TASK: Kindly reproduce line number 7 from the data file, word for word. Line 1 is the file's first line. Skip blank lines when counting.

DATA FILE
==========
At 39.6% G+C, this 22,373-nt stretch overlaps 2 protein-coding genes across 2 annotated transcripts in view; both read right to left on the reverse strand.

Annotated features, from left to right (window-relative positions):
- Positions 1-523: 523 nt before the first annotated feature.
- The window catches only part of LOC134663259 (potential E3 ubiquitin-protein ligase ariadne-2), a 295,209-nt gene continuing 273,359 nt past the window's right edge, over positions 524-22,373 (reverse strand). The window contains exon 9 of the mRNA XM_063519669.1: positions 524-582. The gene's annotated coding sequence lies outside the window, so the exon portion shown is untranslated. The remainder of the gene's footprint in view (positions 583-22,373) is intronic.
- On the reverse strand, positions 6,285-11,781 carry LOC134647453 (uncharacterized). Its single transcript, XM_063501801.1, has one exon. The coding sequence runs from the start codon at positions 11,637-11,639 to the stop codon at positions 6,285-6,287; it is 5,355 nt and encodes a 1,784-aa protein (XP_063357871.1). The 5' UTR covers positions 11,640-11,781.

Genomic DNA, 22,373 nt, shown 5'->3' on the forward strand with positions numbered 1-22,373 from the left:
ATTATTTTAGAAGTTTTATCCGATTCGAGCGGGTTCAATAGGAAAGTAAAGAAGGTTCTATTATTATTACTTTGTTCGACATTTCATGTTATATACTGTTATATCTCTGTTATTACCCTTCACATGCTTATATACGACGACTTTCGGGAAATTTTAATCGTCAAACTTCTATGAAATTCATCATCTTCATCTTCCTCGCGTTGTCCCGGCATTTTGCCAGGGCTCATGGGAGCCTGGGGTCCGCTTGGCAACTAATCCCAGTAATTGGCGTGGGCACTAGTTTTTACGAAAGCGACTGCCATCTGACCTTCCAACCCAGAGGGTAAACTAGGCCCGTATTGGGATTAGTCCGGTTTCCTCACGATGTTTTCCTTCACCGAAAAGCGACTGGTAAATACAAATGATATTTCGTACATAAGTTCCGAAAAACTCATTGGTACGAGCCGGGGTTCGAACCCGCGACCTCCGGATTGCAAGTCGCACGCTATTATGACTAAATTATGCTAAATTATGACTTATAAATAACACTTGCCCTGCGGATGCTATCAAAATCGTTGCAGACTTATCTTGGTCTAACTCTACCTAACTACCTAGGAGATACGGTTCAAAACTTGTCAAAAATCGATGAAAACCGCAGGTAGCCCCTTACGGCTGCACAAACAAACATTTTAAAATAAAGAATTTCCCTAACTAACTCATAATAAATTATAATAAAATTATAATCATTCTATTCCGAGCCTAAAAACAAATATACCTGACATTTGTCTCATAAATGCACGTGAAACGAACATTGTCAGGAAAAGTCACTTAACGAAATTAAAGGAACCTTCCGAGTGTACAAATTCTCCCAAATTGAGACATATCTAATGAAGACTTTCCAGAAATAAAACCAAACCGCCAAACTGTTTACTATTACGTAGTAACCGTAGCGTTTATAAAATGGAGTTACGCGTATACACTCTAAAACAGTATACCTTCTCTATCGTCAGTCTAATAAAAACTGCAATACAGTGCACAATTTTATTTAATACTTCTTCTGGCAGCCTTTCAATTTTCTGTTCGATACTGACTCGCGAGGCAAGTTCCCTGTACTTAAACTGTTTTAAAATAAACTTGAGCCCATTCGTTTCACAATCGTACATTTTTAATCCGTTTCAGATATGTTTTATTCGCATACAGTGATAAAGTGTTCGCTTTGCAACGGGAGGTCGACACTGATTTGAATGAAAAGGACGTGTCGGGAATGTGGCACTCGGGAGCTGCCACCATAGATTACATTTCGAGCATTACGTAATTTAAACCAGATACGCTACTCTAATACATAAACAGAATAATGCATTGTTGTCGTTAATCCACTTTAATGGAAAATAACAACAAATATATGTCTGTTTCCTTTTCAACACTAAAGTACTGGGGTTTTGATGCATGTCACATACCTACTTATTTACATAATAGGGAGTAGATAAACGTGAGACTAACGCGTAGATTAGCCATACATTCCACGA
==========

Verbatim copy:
ATTATTTTAGAAGTTTTATCCGATTCGAGCGGGTTCAATAGGAAAGTAAAGAAGGTTCTATTATTATTACTTTGTTCGACATTTCATGTTATATACTGTTATATCTCTGTTATTACCCTTCACATGCTTATATACGACGACTTTCGGGAAATTTTAATCGTCAAACTTCTATGAAATTCATCATCTTCATCTTCCTCGCGTTGTCCCGGCATTTTGCCAGGGCTCATGGGAGCCTGGGGTCCGCTTGGCAACTAATCCCAGTAATTGGCGTGGGCACTAGTTTTTACGAAAGCGACTGCCATCTGACCTTCCAACCCAGAGGGTAAACTAGGCCCGTATTGGGATTAGTCCGGTTTCCTCACGATGTTTTCCTTCACCGAAAAGCGACTGGTAAATACAAATGATATTTCGTACATAAGTTCCGAAAAACTCATTGGTACGAGCCGGGGTTCGAACCCGCGACCTCCGGATTGCAAGTCGCACGCTATTATGACTAAATTATGCTAAATTATGACTTATAAATAACACTTGCCCTGCGGATGCTATCAAAATCGTTGCAGACTTATCTTGGTCTAACTCTACCTAACTACCTAGGAGATACGGTTCAAAACTTGTCAAAAATCGATGAAAACCGCAGGTAGCCCCTTACGGCTGCACAAACAAACATTTTAAAATAAAGAATTTCCCTAACTAACTCATAATAAATTATAATAAAATTATAATCATTCTATTCCGAGCCTAAAAACAAATATACCTGACATTTGTCTCATAAATGCACGTGAAACGAACATTGTCAGGAAAAGTCACTTAACGAAATTAAAGGAACCTTCCGAGTGTACAAATTCTCCCAAATTGAGACATATCTAATGAAGACTTTCCAGAAATAAAACCAAACCGCCAAACTGTTTACTATTACGTAGTAACCGTAGCGTTTATAAAATGGAGTTACGCGTATACACTCTAAAACAGTATACCTTCTCTATCGTCAGTCTAATAAAAACTGCAATACAGTGCACAATTTTATTTAATACTTCTTCTGGCAGCCTTTCAATTTTCTGTTCGATACTGACTCGCGAGGCAAGTTCCCTGTACTTAAACTGTTTTAAAATAAACTTGAGCCCATTCGTTTCACAATCGTACATTTTTAATCCGTTTCAGATATGTTTTATTCGCATACAGTGATAAAGTGTTCGCTTTGCAACGGGAGGTCGACACTGATTTGAATGAAAAGGACGTGTCGGGAATGTGGCACTCGGGAGCTGCCACCATAGATTACATTTCGAGCATTACGTAATTTAAACCAGATACGCTACTCTAATACATAAACAGAATAATGCATTGTTGTCGTTAATCCACTTTAATGGAAAATAACAACAAATATATGTCTGTTTCCTTTTCAACACTAAAGTACTGGGGTTTTGATGCATGTCACATACCTACTTATTTACATAATAGGGAGTAGATAAACGTGAGACTAACGCGTAGATTAGCCATACATTCCACGA